The Wall as explained by the law of mass action

Sometimes, things are that simple.

In chemistry, there is a simple but profound law that all first-year students learn: that matter at high concentrations automatically diffuses toward matter at low concentrations.  In biological systems, it can explain a lot of what goes on.

It apparently also holds for social systems.  Consider – if Country A has well developed social support (welfare) systems and exists alongside Country B, which has very little such safety net systems, guess where inhabitants will migrate.  If you are poor in Country B, you are naturally drawn toward Country A – why wouldn't you be?  But one has to ask, can Country A's social systems absorb all of Country B's (and C's, D's, and E's) disaffected and still offer the same beneficent social support systems to its own poor

This is the very situation that the U.S. (Country A) faces along its southern border (and others).  Can the U.S. take in the poor and disadvantaged of all of our southern neighbors?  Could China take in all of Southeast Asia's poor?  Could Europe take in all the poor of the Middle East and North Africa?  But not simply take in.  Take in and maintain the same level of social support?

If the answer to that question is only up to a point, then a controlled border is essential to the social welfare systems of Country A.  In a situation of fully open borders, the poor in Country A will face a far more problematic future.

Note, however, that the situation for the wealthy in Country A is not substantially affected by the drawdown of social safety net systems in Country A.  Those wealthy don't need such social systems.  They're wealthy!

And this could explain the love affair of the coastal elites with the open borders policy of the Democrats, just as their parents weren't troubled by the Democrat-led issue of mandatory school busing in the 1960s-1970s – their kids (our current elites) were in private schools back then – i.e., unaffected by public school busing.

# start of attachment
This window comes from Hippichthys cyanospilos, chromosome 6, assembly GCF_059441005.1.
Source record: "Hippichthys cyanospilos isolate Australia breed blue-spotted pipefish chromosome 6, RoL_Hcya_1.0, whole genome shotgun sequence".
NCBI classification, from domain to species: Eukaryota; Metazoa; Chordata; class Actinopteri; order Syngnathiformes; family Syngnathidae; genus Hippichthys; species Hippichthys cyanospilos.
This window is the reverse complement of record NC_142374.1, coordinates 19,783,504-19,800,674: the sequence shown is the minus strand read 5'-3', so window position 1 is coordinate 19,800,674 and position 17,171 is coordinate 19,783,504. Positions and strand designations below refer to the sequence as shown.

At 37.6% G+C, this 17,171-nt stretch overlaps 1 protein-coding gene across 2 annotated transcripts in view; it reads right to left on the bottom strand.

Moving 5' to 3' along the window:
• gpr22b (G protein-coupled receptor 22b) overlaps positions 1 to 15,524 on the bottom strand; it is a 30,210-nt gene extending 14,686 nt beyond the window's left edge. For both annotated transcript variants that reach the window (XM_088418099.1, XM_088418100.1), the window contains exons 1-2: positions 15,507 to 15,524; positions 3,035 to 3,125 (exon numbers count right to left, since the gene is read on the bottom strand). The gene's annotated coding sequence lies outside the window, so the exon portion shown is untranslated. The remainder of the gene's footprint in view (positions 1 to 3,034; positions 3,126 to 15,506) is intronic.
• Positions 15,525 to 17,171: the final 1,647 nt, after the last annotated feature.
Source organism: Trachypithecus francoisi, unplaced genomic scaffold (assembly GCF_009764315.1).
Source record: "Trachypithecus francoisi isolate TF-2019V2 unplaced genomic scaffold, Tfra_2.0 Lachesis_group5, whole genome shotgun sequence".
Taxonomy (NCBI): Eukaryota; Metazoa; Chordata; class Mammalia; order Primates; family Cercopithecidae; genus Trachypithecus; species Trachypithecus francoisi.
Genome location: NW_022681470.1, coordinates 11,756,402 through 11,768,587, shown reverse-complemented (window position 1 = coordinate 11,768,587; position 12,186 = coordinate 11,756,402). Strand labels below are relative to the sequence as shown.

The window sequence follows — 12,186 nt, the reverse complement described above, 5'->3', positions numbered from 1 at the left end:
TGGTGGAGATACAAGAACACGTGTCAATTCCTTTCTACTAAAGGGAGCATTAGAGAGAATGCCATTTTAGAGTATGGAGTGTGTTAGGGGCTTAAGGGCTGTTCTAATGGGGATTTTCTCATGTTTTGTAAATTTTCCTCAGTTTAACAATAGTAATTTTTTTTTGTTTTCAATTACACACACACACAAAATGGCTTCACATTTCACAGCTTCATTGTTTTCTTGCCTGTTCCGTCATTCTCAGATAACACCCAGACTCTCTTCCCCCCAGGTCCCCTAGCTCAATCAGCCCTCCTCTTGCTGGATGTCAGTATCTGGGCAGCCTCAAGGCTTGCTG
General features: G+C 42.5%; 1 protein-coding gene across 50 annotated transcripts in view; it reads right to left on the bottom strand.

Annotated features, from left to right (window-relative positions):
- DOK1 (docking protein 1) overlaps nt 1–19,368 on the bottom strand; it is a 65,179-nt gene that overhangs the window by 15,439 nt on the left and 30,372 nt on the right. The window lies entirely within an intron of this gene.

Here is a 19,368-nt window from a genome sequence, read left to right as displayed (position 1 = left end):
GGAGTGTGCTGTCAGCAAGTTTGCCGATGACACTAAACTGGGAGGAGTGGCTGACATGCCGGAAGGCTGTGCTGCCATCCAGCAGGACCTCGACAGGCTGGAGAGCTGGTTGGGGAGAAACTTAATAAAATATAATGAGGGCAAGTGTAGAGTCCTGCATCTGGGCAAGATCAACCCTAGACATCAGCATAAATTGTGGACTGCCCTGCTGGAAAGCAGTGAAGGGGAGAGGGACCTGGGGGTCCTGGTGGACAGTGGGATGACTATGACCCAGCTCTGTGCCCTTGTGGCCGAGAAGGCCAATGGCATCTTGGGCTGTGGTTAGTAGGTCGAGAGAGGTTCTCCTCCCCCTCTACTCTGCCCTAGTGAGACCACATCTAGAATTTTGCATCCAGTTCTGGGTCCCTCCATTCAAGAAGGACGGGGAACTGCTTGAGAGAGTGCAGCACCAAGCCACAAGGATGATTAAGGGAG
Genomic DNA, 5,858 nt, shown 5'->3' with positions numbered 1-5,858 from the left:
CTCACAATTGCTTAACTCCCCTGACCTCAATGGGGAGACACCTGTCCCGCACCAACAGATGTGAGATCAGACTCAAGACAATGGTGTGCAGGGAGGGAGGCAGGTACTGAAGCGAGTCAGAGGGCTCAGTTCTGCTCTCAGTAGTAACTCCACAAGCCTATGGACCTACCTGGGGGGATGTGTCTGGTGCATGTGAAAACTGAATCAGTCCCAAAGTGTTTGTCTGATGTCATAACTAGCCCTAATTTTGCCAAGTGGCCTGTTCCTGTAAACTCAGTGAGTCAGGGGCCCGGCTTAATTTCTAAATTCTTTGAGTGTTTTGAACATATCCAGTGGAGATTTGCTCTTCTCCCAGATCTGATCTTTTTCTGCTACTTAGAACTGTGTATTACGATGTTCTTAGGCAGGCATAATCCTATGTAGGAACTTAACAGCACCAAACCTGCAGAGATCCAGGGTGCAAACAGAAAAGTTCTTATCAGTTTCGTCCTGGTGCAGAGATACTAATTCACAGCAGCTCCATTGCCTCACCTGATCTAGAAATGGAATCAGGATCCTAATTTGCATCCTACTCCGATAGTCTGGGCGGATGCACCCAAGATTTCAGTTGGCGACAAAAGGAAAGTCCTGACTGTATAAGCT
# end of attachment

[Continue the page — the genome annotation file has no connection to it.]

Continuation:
Sometimes, things are that simple.

In chemistry, there is a simple but profound law that all first-year students learn: that matter at high concentrations automatically diffuses toward matter at low concentrations.  In biological systems, it can explain a lot of what goes on.

It apparently also holds for social systems.  Consider – if Country A has well developed social support (welfare) systems and exists alongside Country B, which has very little such safety net systems, guess where inhabitants will migrate.  If you are poor in Country B, you are naturally drawn toward Country A – why wouldn't you be?  But one has to ask, can Country A's social systems absorb all of Country B's (and C's, D's, and E's) disaffected and still offer the same beneficent social support systems to its own poor

This is the very situation that the U.S. (Country A) faces along its southern border (and others).  Can the U.S. take in the poor and disadvantaged of all of our southern neighbors?  Could China take in all of Southeast Asia's poor?  Could Europe take in all the poor of the Middle East and North Africa?  But not simply take in.  Take in and maintain the same level of social support?

If the answer to that question is only up to a point, then a controlled border is essential to the social welfare systems of Country A.  In a situation of fully open borders, the poor in Country A will face a far more problematic future.

Note, however, that the situation for the wealthy in Country A is not substantially affected by the drawdown of social safety net systems in Country A.  Those wealthy don't need such social systems.  They're wealthy!

And this could explain the love affair of the coastal elites with the open borders policy of the Democrats, just as their parents weren't troubled by the Democrat-led issue of mandatory school busing in the 1960s-1970s – their kids (our current elites) were in private schools back then – i.e., unaffected by public school busing.